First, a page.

September historical average 1,370,612 acre-feet
September 2015 644,340 acre-feet
September 1977 (dry year) 306,790 acre-feet
September 1983 (wet year) 1,704,972 acre-feet

How dry is California?

By Katie Park
Oct. 13, 2015

California is in the fourth year of its most severe drought on record, facing low precipitation, dwindling mountain snowpack levels and the hottest temperatures in state history. The water supply in the state’s reservoirs has dropped to historic lows, especially in the central part of the state.

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Take a look at Don Pedro, a large reservoir in the San Joaquin River Basin, where the drought is especially severe. Historically, the reservoir would be nearly 70 percent full in the month of September.


Here’s the water level for Don Pedro in September of this year. It's more than 236 billion gallons lower than average, about the quantity of 358,000 Olympic-sized swimming pools.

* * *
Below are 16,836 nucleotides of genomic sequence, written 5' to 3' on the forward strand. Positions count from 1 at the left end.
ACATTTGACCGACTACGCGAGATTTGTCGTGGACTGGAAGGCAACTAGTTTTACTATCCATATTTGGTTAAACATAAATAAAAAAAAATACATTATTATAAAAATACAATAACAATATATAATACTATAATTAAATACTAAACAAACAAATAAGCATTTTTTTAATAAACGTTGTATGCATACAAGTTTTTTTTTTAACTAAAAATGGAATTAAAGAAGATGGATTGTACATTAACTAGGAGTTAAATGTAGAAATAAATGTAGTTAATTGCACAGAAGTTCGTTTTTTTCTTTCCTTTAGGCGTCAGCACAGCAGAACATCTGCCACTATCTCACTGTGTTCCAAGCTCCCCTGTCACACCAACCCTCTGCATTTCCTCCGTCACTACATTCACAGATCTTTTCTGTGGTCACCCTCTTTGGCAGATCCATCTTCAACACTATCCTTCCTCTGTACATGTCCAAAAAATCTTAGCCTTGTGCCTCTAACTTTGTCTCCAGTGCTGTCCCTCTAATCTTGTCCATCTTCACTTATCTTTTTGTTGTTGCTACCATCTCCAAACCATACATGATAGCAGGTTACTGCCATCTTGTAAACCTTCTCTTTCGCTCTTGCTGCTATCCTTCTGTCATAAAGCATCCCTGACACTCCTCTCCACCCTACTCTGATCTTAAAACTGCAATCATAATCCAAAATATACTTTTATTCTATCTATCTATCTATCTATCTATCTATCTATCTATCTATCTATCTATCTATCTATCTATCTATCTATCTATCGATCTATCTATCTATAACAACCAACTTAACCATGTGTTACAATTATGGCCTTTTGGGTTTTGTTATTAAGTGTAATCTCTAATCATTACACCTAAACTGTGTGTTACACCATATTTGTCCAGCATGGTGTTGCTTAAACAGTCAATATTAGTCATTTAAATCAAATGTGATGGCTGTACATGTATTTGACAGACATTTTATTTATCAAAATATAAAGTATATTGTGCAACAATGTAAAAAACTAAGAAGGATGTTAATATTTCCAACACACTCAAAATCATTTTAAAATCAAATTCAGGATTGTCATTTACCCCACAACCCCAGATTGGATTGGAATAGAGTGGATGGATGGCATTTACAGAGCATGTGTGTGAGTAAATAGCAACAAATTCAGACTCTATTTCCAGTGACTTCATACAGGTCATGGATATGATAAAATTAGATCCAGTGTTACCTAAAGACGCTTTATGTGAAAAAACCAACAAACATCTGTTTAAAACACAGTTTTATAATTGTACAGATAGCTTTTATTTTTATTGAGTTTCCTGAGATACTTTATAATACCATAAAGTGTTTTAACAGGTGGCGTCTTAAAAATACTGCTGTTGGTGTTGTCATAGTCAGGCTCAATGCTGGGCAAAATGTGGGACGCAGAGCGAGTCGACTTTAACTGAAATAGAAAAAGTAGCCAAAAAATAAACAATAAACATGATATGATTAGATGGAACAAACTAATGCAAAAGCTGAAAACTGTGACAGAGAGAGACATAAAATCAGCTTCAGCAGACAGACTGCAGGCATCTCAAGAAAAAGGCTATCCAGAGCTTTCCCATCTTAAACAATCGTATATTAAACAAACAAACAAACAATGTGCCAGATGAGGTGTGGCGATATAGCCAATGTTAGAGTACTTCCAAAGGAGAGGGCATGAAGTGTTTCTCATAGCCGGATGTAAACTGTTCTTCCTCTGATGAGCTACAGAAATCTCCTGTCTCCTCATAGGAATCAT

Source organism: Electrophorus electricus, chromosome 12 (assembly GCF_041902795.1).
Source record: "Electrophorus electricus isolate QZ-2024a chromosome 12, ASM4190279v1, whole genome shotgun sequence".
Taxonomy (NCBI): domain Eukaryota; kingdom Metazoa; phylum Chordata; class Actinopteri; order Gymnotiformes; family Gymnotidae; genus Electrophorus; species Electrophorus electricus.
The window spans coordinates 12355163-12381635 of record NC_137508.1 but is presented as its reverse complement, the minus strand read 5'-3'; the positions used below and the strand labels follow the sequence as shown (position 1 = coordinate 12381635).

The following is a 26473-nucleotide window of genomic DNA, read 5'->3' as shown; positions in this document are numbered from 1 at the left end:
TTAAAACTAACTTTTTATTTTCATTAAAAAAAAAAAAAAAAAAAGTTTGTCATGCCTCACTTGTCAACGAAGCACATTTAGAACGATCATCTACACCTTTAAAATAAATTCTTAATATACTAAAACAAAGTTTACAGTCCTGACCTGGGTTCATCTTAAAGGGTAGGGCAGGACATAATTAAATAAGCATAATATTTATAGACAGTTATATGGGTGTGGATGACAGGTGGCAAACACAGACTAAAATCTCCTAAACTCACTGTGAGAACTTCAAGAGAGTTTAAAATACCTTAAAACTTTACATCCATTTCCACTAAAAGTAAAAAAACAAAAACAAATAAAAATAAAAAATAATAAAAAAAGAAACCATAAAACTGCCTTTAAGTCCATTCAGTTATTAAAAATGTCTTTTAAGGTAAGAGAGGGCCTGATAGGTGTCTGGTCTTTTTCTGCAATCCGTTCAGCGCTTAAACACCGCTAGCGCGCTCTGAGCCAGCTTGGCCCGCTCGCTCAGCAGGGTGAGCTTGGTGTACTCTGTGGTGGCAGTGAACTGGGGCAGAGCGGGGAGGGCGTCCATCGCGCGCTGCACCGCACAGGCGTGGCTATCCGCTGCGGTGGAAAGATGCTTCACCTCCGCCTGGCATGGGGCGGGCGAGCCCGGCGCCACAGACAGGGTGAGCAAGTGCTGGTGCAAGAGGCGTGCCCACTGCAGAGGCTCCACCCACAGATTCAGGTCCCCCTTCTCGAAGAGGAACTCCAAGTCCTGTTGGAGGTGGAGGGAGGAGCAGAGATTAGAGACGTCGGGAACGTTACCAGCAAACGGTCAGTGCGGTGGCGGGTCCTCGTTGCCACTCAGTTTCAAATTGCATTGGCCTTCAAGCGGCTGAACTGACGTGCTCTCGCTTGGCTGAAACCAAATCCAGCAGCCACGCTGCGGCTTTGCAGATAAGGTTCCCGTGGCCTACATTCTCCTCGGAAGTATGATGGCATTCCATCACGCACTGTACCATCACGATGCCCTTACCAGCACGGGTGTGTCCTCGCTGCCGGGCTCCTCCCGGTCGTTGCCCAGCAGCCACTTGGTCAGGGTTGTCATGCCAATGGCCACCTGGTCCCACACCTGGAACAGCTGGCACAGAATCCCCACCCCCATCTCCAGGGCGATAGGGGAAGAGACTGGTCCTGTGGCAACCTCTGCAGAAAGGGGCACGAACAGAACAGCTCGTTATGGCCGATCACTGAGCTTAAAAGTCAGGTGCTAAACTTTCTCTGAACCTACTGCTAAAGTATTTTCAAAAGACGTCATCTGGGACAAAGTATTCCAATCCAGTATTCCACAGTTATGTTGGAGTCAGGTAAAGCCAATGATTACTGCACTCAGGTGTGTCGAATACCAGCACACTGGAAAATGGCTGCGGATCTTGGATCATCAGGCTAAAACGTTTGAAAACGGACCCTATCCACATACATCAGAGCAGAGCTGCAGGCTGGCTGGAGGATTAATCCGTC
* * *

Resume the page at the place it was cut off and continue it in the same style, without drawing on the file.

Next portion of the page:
Levels for the reservoir haven’t dipped as low as they did during a dry year in 1977. But the 1976-77 drought lasted only two years, while the current drought is in its fourth year.


Here's how the reservoir levels compare over the course of a water year, which runs from October 1 through September.


What does this mean for the Southwest?

The region’s potential for drought has increased due to rising temperatures, sparse precipitation and a record low quantity of melting mountain snow.

Catastrophic wildfires have raged through the western U.S. in one of its worst wildfire seasons ever. More than 9 million acres have burned nationwide this year, the second highest number on record.

Climate scientists estimate that California would need two to three times as much rain as normal to resolve its precipitation debt. In Southern California, that would mean nearly 53 inches of rain.